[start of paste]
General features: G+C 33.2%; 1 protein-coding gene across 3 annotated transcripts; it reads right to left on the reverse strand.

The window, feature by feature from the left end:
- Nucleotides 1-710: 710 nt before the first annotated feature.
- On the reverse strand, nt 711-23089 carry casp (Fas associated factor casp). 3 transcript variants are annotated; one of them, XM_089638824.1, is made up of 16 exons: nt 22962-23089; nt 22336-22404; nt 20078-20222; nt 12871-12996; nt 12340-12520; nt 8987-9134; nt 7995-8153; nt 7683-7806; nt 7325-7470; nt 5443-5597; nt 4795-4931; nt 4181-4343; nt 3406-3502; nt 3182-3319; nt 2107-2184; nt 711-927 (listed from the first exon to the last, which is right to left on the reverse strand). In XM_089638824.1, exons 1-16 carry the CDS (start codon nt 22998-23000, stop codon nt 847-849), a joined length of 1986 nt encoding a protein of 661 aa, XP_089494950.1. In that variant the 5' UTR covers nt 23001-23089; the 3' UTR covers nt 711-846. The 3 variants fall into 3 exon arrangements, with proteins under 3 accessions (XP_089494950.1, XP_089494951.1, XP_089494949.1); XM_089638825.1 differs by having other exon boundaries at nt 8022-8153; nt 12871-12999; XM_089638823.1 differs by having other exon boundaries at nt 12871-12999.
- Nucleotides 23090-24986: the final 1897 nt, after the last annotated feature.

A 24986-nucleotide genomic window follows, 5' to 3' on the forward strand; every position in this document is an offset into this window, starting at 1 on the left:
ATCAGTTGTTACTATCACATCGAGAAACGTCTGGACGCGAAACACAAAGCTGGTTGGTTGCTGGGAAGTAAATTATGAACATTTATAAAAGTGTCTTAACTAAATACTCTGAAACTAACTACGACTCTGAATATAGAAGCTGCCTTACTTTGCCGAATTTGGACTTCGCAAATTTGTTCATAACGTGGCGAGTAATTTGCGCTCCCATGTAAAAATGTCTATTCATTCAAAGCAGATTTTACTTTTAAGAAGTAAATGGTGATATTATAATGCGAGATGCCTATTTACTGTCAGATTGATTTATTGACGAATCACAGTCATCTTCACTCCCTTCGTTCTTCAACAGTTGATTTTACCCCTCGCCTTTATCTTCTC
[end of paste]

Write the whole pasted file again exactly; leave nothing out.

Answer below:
General features: G+C 33.2%; 1 protein-coding gene across 3 annotated transcripts; it reads right to left on the reverse strand.

The window, feature by feature from the left end:
- Nucleotides 1-710: 710 nt before the first annotated feature.
- On the reverse strand, nt 711-23089 carry casp (Fas associated factor casp). 3 transcript variants are annotated; one of them, XM_089638824.1, is made up of 16 exons: nt 22962-23089; nt 22336-22404; nt 20078-20222; nt 12871-12996; nt 12340-12520; nt 8987-9134; nt 7995-8153; nt 7683-7806; nt 7325-7470; nt 5443-5597; nt 4795-4931; nt 4181-4343; nt 3406-3502; nt 3182-3319; nt 2107-2184; nt 711-927 (listed from the first exon to the last, which is right to left on the reverse strand). In XM_089638824.1, exons 1-16 carry the CDS (start codon nt 22998-23000, stop codon nt 847-849), a joined length of 1986 nt encoding a protein of 661 aa, XP_089494950.1. In that variant the 5' UTR covers nt 23001-23089; the 3' UTR covers nt 711-846. The 3 variants fall into 3 exon arrangements, with proteins under 3 accessions (XP_089494950.1, XP_089494951.1, XP_089494949.1); XM_089638825.1 differs by having other exon boundaries at nt 8022-8153; nt 12871-12999; XM_089638823.1 differs by having other exon boundaries at nt 12871-12999.
- Nucleotides 23090-24986: the final 1897 nt, after the last annotated feature.

A 24986-nucleotide genomic window follows, 5' to 3' on the forward strand; every position in this document is an offset into this window, starting at 1 on the left:
ATCAGTTGTTACTATCACATCGAGAAACGTCTGGACGCGAAACACAAAGCTGGTTGGTTGCTGGGAAGTAAATTATGAACATTTATAAAAGTGTCTTAACTAAATACTCTGAAACTAACTACGACTCTGAATATAGAAGCTGCCTTACTTTGCCGAATTTGGACTTCGCAAATTTGTTCATAACGTGGCGAGTAATTTGCGCTCCCATGTAAAAATGTCTATTCATTCAAAGCAGATTTTACTTTTAAGAAGTAAATGGTGATATTATAATGCGAGATGCCTATTTACTGTCAGATTGATTTATTGACGAATCACAGTCATCTTCACTCCCTTCGTTCTTCAACAGTTGATTTTACCCCTCGCCTTTATCTTCTC